About the program
Today’s changes in climate have significant implications for society, as diminished sea ice cover affects both the fisheries in Greenlandic waters and the catch of local hunters. Furthermore, pristine waters become accessible to anthropogenic activities, paving the way for new opportunities in shipping, tourism and oil and gas exploration.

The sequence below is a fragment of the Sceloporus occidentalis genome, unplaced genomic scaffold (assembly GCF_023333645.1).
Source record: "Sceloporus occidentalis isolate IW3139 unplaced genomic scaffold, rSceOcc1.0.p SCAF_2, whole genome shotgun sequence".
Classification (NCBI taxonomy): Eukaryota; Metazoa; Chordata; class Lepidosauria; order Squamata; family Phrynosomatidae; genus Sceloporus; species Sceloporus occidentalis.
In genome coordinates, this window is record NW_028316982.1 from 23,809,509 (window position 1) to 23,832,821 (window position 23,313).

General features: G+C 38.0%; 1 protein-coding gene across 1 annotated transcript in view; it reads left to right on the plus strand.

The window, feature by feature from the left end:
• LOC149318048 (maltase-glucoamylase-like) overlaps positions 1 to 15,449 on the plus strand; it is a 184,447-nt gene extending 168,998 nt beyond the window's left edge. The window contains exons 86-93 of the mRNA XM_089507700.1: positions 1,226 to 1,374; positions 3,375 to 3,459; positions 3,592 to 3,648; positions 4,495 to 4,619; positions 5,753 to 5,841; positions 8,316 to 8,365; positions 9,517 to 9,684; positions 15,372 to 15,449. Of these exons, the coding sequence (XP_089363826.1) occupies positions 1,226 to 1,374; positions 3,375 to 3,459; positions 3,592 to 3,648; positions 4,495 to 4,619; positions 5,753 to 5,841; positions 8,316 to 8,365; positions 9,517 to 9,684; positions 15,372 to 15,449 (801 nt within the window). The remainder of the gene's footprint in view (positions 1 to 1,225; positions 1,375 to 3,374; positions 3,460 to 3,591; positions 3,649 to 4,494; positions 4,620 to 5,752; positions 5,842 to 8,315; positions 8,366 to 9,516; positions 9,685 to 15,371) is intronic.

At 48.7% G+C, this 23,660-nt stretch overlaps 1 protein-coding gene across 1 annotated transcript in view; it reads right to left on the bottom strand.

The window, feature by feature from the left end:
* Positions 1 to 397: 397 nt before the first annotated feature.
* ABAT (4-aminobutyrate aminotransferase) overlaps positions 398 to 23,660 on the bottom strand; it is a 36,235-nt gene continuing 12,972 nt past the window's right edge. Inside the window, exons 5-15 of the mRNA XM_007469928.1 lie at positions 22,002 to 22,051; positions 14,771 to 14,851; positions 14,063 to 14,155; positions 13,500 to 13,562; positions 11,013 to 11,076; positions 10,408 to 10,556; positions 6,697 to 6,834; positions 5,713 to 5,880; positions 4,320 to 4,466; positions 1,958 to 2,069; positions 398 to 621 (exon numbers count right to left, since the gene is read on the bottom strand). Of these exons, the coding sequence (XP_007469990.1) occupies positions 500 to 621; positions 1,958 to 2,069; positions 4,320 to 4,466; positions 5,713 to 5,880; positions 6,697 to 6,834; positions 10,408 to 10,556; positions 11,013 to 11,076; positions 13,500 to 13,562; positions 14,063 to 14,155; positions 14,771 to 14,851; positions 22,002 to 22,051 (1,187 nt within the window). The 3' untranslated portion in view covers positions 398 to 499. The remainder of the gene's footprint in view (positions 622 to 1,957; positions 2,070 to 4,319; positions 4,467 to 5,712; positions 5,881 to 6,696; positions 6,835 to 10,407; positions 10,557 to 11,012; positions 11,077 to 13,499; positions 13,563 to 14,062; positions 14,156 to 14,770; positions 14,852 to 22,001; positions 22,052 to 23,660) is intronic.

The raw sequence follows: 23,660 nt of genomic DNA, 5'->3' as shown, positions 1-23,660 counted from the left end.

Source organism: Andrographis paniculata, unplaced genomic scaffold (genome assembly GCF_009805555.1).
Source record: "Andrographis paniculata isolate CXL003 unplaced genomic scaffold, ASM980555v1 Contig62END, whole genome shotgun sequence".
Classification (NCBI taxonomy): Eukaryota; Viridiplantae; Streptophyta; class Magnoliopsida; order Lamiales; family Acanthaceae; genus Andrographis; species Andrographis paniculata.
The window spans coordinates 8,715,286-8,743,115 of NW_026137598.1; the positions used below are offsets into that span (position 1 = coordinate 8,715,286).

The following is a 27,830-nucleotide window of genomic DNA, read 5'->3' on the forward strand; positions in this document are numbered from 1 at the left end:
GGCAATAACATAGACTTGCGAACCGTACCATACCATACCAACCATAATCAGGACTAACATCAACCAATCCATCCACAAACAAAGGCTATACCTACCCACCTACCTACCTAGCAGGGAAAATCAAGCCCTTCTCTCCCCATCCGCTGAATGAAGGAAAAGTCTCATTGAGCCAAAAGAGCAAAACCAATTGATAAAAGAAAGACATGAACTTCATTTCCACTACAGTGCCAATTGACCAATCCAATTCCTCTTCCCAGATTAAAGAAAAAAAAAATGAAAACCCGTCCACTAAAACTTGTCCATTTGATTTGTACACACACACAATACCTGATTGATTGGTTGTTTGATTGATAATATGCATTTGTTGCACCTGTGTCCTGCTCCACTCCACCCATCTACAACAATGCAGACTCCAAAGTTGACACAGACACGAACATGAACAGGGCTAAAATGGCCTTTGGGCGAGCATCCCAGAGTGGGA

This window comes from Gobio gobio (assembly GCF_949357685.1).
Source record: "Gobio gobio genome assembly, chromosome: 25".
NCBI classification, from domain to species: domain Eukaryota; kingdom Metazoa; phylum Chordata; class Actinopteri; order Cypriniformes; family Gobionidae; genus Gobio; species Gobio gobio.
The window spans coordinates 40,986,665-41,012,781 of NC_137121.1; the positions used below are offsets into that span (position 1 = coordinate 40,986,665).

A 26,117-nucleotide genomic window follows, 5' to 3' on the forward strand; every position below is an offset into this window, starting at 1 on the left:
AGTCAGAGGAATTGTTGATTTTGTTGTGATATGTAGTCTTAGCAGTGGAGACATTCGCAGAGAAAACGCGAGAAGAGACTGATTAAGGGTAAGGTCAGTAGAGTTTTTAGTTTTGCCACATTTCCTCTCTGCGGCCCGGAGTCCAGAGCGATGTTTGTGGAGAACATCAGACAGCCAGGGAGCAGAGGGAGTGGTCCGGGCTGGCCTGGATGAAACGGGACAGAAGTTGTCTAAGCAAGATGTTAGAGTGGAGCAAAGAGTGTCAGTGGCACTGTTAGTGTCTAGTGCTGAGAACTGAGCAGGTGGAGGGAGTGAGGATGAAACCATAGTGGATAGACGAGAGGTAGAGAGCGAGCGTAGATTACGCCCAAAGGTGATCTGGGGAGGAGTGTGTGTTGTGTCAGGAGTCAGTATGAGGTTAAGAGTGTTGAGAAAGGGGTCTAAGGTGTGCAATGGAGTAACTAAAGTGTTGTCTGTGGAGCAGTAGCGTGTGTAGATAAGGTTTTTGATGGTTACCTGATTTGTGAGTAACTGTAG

We focus on the ecological aspects of how future changes in sea ice will propagate through the food chain—from small organisms at low levels to apex predators such as marine mammals. But we also aim to expand our knowledge of the sea ice and biogeochemical processes under the ice to predict the impact of climate change on the carbon sink in ice-covered Greenlandic fjord systems. We address the dynamics, the ecology and species dependency of Greenlandic sea ice in many ways, often blending biogeochemical approaches with local knowledge and conducting long-term monitoring of species composition and distribution.